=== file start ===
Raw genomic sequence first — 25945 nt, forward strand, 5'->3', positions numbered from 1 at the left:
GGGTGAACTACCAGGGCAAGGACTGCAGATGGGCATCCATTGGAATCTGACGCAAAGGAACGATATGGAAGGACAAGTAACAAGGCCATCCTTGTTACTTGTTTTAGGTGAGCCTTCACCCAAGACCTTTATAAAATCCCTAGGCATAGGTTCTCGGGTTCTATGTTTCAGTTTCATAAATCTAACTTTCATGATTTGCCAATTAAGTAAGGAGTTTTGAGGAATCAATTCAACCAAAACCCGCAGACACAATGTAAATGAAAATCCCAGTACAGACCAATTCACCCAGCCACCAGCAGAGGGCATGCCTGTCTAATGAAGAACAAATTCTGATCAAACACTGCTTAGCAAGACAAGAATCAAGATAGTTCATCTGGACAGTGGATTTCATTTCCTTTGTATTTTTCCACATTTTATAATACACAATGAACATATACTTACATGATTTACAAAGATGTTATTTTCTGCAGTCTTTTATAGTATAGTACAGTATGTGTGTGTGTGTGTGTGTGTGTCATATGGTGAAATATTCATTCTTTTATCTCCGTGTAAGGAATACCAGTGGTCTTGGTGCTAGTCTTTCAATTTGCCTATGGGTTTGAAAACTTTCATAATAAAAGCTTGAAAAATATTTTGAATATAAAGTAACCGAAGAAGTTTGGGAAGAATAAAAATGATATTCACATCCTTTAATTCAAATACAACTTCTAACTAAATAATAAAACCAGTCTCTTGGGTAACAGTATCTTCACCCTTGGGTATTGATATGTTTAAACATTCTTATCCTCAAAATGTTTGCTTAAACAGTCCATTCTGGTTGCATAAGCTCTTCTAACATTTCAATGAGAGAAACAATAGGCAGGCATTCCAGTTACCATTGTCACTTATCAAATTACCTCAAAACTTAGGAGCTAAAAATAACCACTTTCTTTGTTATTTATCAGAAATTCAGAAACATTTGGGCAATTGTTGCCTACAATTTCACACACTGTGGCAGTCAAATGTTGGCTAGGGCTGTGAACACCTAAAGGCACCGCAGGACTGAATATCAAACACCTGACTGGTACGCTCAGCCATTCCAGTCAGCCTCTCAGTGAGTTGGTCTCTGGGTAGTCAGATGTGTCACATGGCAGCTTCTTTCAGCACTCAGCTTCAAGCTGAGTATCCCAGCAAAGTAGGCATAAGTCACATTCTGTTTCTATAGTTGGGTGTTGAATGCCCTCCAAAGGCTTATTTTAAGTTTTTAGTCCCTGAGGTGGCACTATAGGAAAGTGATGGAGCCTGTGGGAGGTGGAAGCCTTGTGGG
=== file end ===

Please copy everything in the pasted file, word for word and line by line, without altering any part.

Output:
Raw genomic sequence first — 25945 nt, forward strand, 5'->3', positions numbered from 1 at the left:
GGGTGAACTACCAGGGCAAGGACTGCAGATGGGCATCCATTGGAATCTGACGCAAAGGAACGATATGGAAGGACAAGTAACAAGGCCATCCTTGTTACTTGTTTTAGGTGAGCCTTCACCCAAGACCTTTATAAAATCCCTAGGCATAGGTTCTCGGGTTCTATGTTTCAGTTTCATAAATCTAACTTTCATGATTTGCCAATTAAGTAAGGAGTTTTGAGGAATCAATTCAACCAAAACCCGCAGACACAATGTAAATGAAAATCCCAGTACAGACCAATTCACCCAGCCACCAGCAGAGGGCATGCCTGTCTAATGAAGAACAAATTCTGATCAAACACTGCTTAGCAAGACAAGAATCAAGATAGTTCATCTGGACAGTGGATTTCATTTCCTTTGTATTTTTCCACATTTTATAATACACAATGAACATATACTTACATGATTTACAAAGATGTTATTTTCTGCAGTCTTTTATAGTATAGTACAGTATGTGTGTGTGTGTGTGTGTGTGTCATATGGTGAAATATTCATTCTTTTATCTCCGTGTAAGGAATACCAGTGGTCTTGGTGCTAGTCTTTCAATTTGCCTATGGGTTTGAAAACTTTCATAATAAAAGCTTGAAAAATATTTTGAATATAAAGTAACCGAAGAAGTTTGGGAAGAATAAAAATGATATTCACATCCTTTAATTCAAATACAACTTCTAACTAAATAATAAAACCAGTCTCTTGGGTAACAGTATCTTCACCCTTGGGTATTGATATGTTTAAACATTCTTATCCTCAAAATGTTTGCTTAAACAGTCCATTCTGGTTGCATAAGCTCTTCTAACATTTCAATGAGAGAAACAATAGGCAGGCATTCCAGTTACCATTGTCACTTATCAAATTACCTCAAAACTTAGGAGCTAAAAATAACCACTTTCTTTGTTATTTATCAGAAATTCAGAAACATTTGGGCAATTGTTGCCTACAATTTCACACACTGTGGCAGTCAAATGTTGGCTAGGGCTGTGAACACCTAAAGGCACCGCAGGACTGAATATCAAACACCTGACTGGTACGCTCAGCCATTCCAGTCAGCCTCTCAGTGAGTTGGTCTCTGGGTAGTCAGATGTGTCACATGGCAGCTTCTTTCAGCACTCAGCTTCAAGCTGAGTATCCCAGCAAAGTAGGCATAAGTCACATTCTGTTTCTATAGTTGGGTGTTGAATGCCCTCCAAAGGCTTATTTTAAGTTTTTAGTCCCTGAGGTGGCACTATAGGAAAGTGATGGAGCCTGTGGGAGGTGGAAGCCTTGTGGG